Abstract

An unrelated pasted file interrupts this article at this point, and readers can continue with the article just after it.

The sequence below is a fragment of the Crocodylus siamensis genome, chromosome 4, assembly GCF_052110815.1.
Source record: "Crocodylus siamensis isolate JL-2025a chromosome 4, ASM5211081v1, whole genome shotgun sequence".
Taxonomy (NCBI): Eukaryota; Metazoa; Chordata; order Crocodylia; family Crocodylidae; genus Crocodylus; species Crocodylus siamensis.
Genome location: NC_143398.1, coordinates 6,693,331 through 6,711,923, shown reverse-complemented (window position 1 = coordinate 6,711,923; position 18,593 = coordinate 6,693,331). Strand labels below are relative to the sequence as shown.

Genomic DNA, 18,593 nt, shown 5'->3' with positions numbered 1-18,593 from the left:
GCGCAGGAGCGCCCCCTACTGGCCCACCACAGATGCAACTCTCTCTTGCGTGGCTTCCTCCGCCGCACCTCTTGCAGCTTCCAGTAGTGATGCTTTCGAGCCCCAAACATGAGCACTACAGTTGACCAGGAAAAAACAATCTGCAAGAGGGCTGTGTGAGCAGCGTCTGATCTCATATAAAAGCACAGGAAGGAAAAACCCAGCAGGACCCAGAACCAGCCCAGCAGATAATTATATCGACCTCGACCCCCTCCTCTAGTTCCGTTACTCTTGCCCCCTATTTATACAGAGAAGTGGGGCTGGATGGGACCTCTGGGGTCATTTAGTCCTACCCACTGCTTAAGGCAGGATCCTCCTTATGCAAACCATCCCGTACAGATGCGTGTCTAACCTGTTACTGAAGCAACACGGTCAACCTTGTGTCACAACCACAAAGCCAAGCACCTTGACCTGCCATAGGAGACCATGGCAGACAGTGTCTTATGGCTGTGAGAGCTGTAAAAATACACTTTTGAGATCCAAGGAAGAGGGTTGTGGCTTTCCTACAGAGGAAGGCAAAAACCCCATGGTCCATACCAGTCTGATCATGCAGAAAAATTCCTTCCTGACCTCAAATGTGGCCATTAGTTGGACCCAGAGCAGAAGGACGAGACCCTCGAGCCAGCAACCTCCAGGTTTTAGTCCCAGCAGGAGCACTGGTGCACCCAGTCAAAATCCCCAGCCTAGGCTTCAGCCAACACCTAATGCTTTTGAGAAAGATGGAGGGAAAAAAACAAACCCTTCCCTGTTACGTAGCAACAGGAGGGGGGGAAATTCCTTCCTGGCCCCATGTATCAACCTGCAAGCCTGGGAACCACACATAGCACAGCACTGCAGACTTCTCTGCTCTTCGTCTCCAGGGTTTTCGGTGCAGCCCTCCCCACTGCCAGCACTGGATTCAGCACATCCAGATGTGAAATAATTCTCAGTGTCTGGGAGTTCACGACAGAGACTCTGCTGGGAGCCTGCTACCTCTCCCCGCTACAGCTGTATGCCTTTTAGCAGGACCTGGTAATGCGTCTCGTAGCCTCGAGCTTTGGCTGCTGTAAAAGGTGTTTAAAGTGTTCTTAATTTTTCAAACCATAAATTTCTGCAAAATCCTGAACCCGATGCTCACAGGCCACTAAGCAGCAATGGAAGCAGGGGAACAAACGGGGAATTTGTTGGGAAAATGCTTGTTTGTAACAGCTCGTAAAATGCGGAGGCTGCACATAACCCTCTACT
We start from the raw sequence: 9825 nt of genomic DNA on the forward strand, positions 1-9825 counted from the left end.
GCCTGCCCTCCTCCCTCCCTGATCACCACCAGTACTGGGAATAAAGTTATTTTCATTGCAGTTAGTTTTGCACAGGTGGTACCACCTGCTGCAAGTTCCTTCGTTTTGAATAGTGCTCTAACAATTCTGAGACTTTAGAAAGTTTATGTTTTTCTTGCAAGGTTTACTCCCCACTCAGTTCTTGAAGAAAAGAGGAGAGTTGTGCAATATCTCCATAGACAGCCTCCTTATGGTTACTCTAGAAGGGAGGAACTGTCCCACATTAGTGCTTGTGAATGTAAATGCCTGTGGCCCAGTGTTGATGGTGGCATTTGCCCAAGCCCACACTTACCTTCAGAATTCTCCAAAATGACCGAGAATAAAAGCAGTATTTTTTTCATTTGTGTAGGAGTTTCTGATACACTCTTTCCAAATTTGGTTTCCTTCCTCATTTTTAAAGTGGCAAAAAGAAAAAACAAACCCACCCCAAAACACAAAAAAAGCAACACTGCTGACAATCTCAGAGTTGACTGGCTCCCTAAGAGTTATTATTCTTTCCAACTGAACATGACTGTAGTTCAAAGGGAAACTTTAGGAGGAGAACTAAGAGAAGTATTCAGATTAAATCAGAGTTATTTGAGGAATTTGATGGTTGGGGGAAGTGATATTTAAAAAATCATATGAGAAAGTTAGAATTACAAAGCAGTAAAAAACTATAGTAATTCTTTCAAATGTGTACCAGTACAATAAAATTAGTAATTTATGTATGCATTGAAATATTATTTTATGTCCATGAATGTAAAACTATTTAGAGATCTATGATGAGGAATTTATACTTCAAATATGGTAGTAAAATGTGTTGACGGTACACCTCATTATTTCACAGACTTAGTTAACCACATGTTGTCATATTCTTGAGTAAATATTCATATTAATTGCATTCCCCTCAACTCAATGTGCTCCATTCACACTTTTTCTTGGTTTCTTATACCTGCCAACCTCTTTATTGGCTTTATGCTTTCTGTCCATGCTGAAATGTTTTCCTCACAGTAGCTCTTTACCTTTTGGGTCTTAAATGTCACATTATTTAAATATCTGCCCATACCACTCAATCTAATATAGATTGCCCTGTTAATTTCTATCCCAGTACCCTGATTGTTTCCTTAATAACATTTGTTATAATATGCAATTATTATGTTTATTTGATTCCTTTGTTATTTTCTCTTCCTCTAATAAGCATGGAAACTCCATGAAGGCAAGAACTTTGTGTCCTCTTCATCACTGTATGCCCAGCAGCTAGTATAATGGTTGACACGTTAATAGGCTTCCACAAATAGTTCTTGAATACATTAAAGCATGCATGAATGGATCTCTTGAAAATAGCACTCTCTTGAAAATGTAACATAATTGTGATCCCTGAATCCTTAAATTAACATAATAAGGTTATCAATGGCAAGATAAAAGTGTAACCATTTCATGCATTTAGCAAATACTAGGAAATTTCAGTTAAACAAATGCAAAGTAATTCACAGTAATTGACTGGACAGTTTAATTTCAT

A 145-km-long seismic refraction line recorded parallel to the eastern coastline of Maine within the Avalon terrane provides information about the crustal velocity structure within the Avalon block and its relation to other Appalachian terranes. A crustal velocity model for the upper 8 km, determined by using two-dimensional ray tracing, accounts for all first arrivals on the traveltime curves for each of the shots recorded and shows that, except for a thin surficial layer of velocity 5.0-5.3 km/s, upper crustal granites and country rocks have velocities in the range 6.0-6.3 km/s and gabbros have a 6.5 km/s velocity. To determine the lower crustal structure, deep reflections were analyzed by applying normal moveout corrections routinely used in reflection data processing. Major reflective boundaries at approximately 3-4, 7, and 10-11 s two-way traveltime are easily distinguished, and are similar to those observed in a near-vertical seismic reflection survey crossing the refraction profile at its southwestern end. The deepest reflections correspond to the crust-mantle boundary at a depth of 34-35 km.

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